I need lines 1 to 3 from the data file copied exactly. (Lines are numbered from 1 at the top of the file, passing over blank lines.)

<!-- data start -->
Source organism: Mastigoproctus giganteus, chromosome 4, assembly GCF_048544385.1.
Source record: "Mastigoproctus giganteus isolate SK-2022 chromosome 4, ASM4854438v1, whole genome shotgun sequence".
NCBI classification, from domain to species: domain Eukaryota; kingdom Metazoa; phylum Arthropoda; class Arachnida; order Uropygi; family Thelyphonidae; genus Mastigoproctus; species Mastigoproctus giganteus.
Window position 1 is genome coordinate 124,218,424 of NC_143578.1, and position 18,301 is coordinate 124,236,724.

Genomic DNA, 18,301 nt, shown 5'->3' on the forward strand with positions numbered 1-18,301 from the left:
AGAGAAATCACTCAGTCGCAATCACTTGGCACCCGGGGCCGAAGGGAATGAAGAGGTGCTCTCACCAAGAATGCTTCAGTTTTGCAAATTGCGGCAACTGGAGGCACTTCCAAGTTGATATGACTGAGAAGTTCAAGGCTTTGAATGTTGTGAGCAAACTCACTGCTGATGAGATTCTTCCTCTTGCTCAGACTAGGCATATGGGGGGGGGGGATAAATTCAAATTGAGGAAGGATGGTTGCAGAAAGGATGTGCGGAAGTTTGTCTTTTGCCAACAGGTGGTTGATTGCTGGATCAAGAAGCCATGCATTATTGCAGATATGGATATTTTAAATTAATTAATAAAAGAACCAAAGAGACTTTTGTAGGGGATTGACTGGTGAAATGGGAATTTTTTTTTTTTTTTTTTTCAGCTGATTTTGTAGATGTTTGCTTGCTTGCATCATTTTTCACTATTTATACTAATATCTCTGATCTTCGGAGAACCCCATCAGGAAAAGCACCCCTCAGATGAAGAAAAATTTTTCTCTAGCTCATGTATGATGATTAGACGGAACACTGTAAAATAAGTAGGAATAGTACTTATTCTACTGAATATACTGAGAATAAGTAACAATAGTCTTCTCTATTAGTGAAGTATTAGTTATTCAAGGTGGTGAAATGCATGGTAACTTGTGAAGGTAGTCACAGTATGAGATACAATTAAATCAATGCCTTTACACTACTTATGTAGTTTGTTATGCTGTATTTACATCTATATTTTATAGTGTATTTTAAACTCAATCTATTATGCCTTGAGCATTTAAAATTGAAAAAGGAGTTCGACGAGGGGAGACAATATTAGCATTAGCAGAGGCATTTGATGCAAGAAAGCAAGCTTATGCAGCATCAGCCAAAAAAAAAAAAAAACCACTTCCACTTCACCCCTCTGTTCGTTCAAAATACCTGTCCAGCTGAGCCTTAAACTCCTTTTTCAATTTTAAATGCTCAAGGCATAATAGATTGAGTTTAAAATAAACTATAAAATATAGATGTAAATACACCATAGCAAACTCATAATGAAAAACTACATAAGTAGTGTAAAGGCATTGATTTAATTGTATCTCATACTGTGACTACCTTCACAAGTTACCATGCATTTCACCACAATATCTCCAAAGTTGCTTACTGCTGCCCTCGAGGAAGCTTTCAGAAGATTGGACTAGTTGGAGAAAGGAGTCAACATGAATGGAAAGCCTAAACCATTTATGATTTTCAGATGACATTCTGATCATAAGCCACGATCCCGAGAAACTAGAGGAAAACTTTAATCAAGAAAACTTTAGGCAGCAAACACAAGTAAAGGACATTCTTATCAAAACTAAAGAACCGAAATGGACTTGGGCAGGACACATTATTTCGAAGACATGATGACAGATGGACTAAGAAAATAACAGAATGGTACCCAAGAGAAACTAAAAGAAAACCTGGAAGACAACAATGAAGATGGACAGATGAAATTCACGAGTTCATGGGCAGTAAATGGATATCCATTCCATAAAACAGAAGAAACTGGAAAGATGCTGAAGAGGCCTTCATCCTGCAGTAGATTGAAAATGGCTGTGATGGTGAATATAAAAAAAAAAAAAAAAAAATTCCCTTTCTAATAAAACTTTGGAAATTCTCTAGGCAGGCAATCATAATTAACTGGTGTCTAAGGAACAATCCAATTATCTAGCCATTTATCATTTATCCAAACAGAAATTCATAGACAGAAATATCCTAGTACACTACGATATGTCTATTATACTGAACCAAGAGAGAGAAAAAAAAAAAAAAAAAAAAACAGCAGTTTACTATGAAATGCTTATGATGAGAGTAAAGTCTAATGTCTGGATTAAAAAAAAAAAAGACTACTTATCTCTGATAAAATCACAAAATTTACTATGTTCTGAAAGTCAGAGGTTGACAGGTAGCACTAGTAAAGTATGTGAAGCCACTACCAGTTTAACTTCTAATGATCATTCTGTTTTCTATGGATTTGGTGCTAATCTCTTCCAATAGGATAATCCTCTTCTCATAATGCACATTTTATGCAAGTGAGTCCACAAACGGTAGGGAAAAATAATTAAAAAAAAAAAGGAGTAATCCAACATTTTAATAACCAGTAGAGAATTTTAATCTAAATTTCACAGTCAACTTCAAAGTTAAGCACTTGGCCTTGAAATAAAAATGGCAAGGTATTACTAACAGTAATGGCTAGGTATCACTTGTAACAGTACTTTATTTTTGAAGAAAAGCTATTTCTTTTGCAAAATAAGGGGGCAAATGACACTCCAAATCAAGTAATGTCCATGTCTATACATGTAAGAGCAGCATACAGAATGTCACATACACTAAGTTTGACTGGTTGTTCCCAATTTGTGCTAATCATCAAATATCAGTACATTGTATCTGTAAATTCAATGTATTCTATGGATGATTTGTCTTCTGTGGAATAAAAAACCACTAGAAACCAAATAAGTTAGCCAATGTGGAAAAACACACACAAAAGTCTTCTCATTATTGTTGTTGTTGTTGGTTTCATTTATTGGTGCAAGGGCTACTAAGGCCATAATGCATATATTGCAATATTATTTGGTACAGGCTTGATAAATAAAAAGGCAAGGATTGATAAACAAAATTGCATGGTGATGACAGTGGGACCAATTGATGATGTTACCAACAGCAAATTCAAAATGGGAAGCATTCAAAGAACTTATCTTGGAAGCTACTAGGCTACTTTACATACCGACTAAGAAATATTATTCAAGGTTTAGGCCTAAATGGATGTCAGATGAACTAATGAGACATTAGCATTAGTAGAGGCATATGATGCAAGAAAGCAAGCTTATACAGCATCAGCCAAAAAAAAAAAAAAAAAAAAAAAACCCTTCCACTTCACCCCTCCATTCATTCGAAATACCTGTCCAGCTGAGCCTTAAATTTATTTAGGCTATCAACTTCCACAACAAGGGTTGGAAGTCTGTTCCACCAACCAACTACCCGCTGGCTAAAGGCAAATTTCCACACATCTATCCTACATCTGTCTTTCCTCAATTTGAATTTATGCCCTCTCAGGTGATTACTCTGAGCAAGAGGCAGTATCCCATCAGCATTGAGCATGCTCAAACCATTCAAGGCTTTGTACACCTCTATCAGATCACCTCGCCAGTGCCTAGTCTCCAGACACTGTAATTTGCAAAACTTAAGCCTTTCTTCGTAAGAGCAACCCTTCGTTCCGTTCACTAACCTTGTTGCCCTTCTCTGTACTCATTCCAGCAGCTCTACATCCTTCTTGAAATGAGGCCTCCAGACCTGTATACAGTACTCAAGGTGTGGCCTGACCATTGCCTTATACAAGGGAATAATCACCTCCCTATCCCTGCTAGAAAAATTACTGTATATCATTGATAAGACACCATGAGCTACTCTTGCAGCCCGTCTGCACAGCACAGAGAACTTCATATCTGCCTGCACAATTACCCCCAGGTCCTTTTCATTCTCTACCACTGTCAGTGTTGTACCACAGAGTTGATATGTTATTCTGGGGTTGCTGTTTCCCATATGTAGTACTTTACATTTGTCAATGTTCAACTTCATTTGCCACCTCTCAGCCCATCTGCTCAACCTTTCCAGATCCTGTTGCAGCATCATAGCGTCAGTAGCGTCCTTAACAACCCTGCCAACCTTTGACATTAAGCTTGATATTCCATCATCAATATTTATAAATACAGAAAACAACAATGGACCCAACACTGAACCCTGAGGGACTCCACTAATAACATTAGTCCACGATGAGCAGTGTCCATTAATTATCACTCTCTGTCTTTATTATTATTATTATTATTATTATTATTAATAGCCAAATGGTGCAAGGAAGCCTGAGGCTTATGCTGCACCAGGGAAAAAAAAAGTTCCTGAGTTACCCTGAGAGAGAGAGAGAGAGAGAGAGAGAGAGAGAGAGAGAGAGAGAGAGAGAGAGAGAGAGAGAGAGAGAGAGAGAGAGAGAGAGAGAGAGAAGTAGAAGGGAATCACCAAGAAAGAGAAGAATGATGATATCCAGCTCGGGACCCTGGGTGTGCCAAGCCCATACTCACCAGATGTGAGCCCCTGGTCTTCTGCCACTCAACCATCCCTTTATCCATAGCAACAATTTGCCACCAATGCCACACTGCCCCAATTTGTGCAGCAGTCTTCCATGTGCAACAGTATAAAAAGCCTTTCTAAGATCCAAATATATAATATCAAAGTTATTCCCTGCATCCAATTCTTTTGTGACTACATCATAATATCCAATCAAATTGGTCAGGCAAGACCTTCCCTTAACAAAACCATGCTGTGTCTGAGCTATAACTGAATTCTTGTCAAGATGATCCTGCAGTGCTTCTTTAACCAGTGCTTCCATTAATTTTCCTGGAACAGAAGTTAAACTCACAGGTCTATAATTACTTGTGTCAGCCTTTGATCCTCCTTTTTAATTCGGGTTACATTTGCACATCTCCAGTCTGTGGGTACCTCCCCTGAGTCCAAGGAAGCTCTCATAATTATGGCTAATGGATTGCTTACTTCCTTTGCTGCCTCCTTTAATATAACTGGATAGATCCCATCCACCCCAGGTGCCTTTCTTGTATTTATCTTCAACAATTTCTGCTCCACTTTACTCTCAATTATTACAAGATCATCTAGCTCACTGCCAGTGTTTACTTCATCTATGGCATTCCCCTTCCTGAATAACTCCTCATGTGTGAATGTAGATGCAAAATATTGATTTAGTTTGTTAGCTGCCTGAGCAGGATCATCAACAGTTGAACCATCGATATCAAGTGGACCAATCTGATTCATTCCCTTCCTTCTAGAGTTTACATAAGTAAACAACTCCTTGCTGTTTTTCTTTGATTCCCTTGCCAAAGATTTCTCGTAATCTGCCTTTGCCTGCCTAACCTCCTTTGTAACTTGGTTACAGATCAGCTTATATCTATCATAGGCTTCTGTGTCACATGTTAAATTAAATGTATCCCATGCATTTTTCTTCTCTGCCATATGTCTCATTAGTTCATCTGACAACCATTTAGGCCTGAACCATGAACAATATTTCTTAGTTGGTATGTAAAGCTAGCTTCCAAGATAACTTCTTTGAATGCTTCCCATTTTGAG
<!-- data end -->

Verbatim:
Source organism: Mastigoproctus giganteus, chromosome 4, assembly GCF_048544385.1.
Source record: "Mastigoproctus giganteus isolate SK-2022 chromosome 4, ASM4854438v1, whole genome shotgun sequence".
NCBI classification, from domain to species: domain Eukaryota; kingdom Metazoa; phylum Arthropoda; class Arachnida; order Uropygi; family Thelyphonidae; genus Mastigoproctus; species Mastigoproctus giganteus.